Bill was one of my favorite people to interview, and not just for this project—I mean ever. I’ll save the biographical details for the book, and in the short-term, I’ll leave them to be shared by those who lived through them firsthand with Bill. For now, I only want to talk about my direct interactions with him.
I never heard Bill answer a question off the cuff. He had done tons of interviews in his life, and as maybe the most publicly gregarious member of the Olivia Tremor Control, he probably logged more time with reporters than any of his bandmates. But he never treated our conversations as quotidian. I’m sure I asked him many questions he’s been asked before, but he never responded with a platitude or anything banal. He never sounded like he was repeating himself. Bill reacted to every question as if it were the first time he had heard it, and he considered it deeply before answering.
And always with a smile on his face.
Our conversations were always fruitful as a result. I interviewed Bill a few different times, for a few hours each time, and in every instance, he invited me into his home to talk to him. When we weren’t sitting in his living room, we were on his front porch, swatting away mosquitoes, or in his upstairs studio listening to very early mixes of songs that’ll likely be on the next Olivia record. From his bright red sideburns and even brighter grin to the bowls of cherries and freshly sliced watermelon he put out whenever I came over, Bill’s warmth was always at the fore. Just a sweet, kind, generous, endlessly loving person. I felt at ease talking to him in a way I rarely do around anybody.
I should also mention that he seemed to hate talking about himself. He could and would talk about anything, and if you brought up any of his friends, he’d go on for days about how great they were, as musicians and as people. Ask him to talk about ol’ Billy Don Doss, though, and he’d get all shy. Add “super humble” to the list of adjectives.
He’ll be missed by an awful lot of people, none of whom would have any trouble talking about how great he was.
I’ve embedded “Hideaway” below, one of my favorite Olivia songs and one Bill agonized over, mixing it “three or four times a day—whole, finished mixes of it—for six months,” by his estimation.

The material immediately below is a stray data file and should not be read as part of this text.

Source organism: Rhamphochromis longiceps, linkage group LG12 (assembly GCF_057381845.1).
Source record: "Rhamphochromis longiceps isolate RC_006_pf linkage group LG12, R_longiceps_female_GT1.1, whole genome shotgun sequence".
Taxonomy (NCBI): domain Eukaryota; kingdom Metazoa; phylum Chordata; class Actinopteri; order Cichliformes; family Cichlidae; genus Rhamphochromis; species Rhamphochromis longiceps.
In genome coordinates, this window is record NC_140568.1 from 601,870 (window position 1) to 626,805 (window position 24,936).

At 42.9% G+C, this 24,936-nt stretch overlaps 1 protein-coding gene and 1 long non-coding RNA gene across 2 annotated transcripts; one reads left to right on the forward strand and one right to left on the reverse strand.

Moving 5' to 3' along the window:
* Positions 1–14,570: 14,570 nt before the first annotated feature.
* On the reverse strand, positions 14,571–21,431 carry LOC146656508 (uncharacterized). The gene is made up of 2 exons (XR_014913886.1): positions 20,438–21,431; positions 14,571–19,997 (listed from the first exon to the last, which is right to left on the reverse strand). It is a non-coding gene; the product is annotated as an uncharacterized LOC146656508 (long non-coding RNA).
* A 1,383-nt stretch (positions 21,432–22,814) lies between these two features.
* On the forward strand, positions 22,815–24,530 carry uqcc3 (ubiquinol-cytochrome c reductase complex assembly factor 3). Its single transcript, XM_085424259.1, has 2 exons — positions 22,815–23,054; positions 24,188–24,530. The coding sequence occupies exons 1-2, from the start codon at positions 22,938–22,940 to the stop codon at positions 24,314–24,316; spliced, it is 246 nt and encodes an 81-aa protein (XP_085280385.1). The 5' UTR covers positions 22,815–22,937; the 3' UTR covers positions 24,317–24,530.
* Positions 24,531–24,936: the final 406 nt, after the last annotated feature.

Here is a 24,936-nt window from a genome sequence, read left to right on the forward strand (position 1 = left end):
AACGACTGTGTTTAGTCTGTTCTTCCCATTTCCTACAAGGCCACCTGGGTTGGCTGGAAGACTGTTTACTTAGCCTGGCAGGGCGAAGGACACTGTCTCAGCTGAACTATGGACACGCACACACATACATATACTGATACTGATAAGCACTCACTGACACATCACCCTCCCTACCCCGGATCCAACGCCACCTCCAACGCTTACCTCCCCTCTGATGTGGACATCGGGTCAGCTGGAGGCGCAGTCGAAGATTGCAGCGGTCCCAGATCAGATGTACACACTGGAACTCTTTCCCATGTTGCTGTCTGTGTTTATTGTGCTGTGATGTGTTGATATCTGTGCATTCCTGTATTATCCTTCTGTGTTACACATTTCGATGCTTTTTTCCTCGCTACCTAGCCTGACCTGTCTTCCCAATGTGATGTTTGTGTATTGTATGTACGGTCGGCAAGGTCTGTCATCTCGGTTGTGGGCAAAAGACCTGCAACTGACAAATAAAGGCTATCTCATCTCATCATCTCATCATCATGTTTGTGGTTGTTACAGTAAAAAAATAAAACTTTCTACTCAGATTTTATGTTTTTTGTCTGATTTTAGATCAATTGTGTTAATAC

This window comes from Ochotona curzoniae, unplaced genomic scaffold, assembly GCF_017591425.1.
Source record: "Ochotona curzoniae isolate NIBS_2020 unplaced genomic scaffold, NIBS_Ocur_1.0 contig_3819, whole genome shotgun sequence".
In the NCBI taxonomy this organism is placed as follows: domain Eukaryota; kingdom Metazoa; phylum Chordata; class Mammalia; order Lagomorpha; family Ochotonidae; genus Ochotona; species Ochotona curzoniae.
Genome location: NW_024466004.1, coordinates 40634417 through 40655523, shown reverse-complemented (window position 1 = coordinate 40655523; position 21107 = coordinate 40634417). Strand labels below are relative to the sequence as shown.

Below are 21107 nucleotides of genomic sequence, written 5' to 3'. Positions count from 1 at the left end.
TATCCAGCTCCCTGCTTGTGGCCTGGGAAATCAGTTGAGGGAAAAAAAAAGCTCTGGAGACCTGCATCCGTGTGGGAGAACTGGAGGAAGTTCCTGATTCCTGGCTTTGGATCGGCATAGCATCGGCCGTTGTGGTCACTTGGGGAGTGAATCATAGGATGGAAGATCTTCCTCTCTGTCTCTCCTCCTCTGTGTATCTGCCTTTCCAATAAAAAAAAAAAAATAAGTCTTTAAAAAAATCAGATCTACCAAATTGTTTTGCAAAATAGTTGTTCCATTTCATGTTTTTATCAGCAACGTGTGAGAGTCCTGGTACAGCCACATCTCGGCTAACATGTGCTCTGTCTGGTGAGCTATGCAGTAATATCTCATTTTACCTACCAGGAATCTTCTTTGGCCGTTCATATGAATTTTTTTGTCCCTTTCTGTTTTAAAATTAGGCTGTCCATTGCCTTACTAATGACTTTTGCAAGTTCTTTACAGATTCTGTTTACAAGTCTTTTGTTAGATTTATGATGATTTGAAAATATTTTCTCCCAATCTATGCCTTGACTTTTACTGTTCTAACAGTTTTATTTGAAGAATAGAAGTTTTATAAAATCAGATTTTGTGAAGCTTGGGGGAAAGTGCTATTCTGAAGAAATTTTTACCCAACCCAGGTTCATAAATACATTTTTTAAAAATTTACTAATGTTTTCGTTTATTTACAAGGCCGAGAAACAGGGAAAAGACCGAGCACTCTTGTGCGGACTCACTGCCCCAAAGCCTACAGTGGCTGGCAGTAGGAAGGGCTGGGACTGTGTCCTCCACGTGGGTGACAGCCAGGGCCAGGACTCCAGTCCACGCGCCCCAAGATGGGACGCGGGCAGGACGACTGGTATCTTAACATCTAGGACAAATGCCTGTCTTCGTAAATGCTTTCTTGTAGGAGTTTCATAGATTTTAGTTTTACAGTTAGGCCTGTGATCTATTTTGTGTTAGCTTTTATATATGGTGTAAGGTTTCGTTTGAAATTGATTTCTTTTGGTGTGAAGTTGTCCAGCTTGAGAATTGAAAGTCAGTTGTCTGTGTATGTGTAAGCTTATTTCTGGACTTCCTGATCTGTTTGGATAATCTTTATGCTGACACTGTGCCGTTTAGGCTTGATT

I’m getting there, y’all. I don’t want to put any actual dates on things, but I don’t have far to go. The list of people I still want to talk to grows at a faster rate than the list of people I’ve already interviewed, but that latter list is almost as long as it needs to be.
What I mean is: there’s a lot of people I’d still really like to talk to, but there’s only a handful that I have to, and in all of those cases, I’ve already talked to all of them, at least off the record.
So what’s standing between me and the first draft of a full manuscript? Not a whole lot:
- A few more interviews
- Some outlining of whatever other interviews I do and a few other secondary resources
- Lots of actual writing (which, despite what this blog’s catatonic state would indicate, is something that comes easily to me and should happen at a much faster pace than any other stage of this project)
After digging at varying intensity for four full years now, it feels pretty good to have almost come out the other side. And for all the friends and total strangers who have been waiting around on me this whole time, the wait is almost over.
The toughest interviews to transcribe are the ones where people talk really quickly. I usually try to type as the interview playing in real time, but when the subject is speaking faster than I can type, I have to pause the playback and catch up. The more often I have to pause, the longer it takes me to transcribe.
I’m proud to say I can usually type at a speed in the 90-100 wpm range, but that can keep up with only the most sluggish of speakers. An energetic speaker like Robert Schneider (who had also just pounded a cup of coffee before I turned the recorder on) can ramble at easily twice that clip. When he gets really excited, I have to pause a few times each sentence.
Or I would, if there wasn’t an easy way to work around this. I record my interviews on an Olympus digital recorder, about the size of a candy bar. It connects to my computer via USB and exports each file as a .WMA, which makes playback pretty simple. I use a basic QuickTime to play the files, though lots of applications support this file type, and most of those offer the same important piece of functionality: variable playback speed. Of course, this sort of technology existed with cassettes, too:
For most interviews, a playback speed of around 75-80% gets the job done. Most people sound drunk as hell when heard much slower, though for someone like Robert, I set it at 50% and it’s fine.
It seems counterintuitive that slowing down the interview would speed up the transcription, especially when clicking “pause” or “play” is so quick, but the time spent jumping between windows every few seconds adds up quickly. More importantly, the more time I spend doing stuff like that, the harder it is to get into a groove, and the easier it is to get distracted. It takes as many clicks to pause and restart an interview as it does to check my email, and the procrastinatory part of my brain knows that well. When so much of my work now is done on my computer, staying focused is probably my biggest challenge. This helps.
Nothing new to report (I’ve spent most of my time lately just digging through old interviews), but I felt compelled to give this place a refresher. By which I mean I needed something to procrastinate today, so why not some fucking around in Photoshop?